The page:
Theresienstadt was a military town. It was founded in 1780 by Joseph II. The construction of his fortress served the protection of the German-Prussian border region. The city was named after the founding monarch’s mother, Maria-Theresia. After the fort was completed, it soon became obsolete and was primarily used as a prison. It had an area of 67 hectares and soon a citizen’s town was built inside the fort. In 1810, the garrison church was built in the central part. After the break-up of the Monarchy, the Czechoslovak state used the fort for military purposes. After the German occupation, a ghetto was set up in the fortress area. Theresienstadt is now best known for its concentration camp in the ghetto area.
The regiment of the city, the 42nd Infantry Regiment was located in the Sudeten region of Czechia and was headquartered in Theresienstadt. It was one of the oldest regiments, founded in 1647. It was involved in all major wars of the Habsburg empire. The crew was German. In the Great War, as one of the regiments of the 29th Division, the regiment fought first in Russia and then participated in the Spring Offensive of the Monarchy in Tyrol in 1916. From there, it was deployed to Bukovina, and in 1918 they were in a position near the Piave river.
In 1916, the commander of the 42nd Infantry Regiment let make a monument. This happened in many places at the time, it was to propagate the war effort. The statue depicted two Grenadiers from the Napoleonic Wars. I think maybe the 1809 Battle of Wagram was recalled by the statue. Here, the regiment has distinguished itself in particular.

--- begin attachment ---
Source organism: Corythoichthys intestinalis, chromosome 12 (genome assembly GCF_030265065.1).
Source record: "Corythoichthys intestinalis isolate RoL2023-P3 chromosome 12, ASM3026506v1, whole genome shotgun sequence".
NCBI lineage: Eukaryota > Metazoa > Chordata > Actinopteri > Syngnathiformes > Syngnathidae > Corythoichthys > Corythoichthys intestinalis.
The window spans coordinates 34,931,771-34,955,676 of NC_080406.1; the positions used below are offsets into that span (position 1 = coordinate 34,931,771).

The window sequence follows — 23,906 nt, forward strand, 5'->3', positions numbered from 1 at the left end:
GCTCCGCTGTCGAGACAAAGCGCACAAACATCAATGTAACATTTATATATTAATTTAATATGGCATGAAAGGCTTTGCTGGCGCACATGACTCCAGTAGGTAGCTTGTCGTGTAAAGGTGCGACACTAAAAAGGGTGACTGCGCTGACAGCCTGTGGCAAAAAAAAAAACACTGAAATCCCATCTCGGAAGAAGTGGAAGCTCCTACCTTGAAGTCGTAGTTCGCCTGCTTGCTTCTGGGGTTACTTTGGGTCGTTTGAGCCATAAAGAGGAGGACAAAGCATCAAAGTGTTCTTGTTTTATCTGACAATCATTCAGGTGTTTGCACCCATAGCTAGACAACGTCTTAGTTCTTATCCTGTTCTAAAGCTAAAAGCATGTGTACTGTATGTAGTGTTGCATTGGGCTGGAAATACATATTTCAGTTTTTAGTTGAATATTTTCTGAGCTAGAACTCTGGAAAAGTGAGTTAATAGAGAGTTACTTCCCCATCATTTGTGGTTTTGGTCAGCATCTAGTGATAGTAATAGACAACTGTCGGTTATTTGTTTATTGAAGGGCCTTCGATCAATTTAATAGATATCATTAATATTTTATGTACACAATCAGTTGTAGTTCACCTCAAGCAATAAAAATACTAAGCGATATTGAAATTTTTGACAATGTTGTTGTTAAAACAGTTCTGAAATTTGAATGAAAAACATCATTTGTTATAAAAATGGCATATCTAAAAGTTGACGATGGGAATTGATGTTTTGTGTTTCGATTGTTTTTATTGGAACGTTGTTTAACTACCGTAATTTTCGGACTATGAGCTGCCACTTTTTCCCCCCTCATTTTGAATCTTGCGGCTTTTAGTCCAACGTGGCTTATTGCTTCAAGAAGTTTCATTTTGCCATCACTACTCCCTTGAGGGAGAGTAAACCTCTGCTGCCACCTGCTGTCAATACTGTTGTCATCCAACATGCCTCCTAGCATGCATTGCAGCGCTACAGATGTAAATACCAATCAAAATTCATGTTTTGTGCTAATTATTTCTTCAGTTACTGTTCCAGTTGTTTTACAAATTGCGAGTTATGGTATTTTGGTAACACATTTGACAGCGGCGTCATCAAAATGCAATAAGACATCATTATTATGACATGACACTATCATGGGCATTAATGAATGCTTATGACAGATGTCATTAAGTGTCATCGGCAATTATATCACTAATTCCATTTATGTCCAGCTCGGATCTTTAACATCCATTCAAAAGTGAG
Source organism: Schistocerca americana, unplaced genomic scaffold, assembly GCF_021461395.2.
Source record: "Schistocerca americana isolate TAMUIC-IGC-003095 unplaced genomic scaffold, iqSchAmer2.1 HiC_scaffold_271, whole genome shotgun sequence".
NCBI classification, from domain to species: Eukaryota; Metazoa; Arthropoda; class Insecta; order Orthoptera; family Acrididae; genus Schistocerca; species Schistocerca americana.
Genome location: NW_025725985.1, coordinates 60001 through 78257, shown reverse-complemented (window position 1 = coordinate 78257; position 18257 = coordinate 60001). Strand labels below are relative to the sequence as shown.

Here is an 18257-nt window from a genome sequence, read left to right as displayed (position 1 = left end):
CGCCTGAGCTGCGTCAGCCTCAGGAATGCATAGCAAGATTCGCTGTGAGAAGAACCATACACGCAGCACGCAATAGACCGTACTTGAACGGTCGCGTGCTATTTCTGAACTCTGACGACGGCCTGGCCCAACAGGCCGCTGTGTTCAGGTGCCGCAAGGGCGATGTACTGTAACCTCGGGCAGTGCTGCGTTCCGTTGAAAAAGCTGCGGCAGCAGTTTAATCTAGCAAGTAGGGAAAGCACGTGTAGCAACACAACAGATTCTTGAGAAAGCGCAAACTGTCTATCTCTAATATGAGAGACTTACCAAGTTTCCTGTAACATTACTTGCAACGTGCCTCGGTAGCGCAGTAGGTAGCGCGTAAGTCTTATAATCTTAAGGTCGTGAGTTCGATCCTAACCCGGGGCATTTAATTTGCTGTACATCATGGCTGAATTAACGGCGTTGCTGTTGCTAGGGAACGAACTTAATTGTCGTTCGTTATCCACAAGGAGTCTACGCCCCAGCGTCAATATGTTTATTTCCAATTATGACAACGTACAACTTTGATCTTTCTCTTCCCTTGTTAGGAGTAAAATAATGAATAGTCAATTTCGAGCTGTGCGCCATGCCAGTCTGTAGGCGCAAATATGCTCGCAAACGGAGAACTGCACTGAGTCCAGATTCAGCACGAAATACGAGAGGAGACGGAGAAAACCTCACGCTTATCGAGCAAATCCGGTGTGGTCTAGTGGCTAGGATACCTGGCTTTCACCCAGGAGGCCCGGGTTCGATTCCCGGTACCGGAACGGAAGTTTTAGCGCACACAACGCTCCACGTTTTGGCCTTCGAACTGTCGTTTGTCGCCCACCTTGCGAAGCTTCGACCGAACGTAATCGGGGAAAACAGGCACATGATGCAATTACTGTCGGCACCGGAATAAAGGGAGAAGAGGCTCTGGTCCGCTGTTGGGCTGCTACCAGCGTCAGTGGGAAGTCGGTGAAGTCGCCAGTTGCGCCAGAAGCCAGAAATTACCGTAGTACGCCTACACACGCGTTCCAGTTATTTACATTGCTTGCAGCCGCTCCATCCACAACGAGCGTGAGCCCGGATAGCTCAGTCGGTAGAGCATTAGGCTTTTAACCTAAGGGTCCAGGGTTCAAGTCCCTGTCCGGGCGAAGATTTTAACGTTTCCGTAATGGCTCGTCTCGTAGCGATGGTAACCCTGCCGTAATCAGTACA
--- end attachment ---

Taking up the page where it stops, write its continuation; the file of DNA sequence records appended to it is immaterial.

The relief version of the statue decorated the altar of the garrison church, as shown in the accompanying photo. The images can be seen in the regiment’s 1918 commemorative album. This sculpture also adorns the album cover. The relief and statue were soon cleaned up by the Czechs occupying the area. In the short two years of their existence, there are not many written memories left after them.
The support fund for the disabled crew of the regiment issued a postcard decorated with the motif of the statue. In Gábor Csiszér’s collection, I was able to find a letter-closing mark with the 42er statue. Several variants of matching Kappenabzeichen have also been prepared. The plaque-shaped badge is relatively common. The pierced, filigree laurel wreath badge is rarer. Especially the green-enameled version is scarce. The background of the regiment number and the base color of the ribbon are orange, the same as the lapel color of the regiment.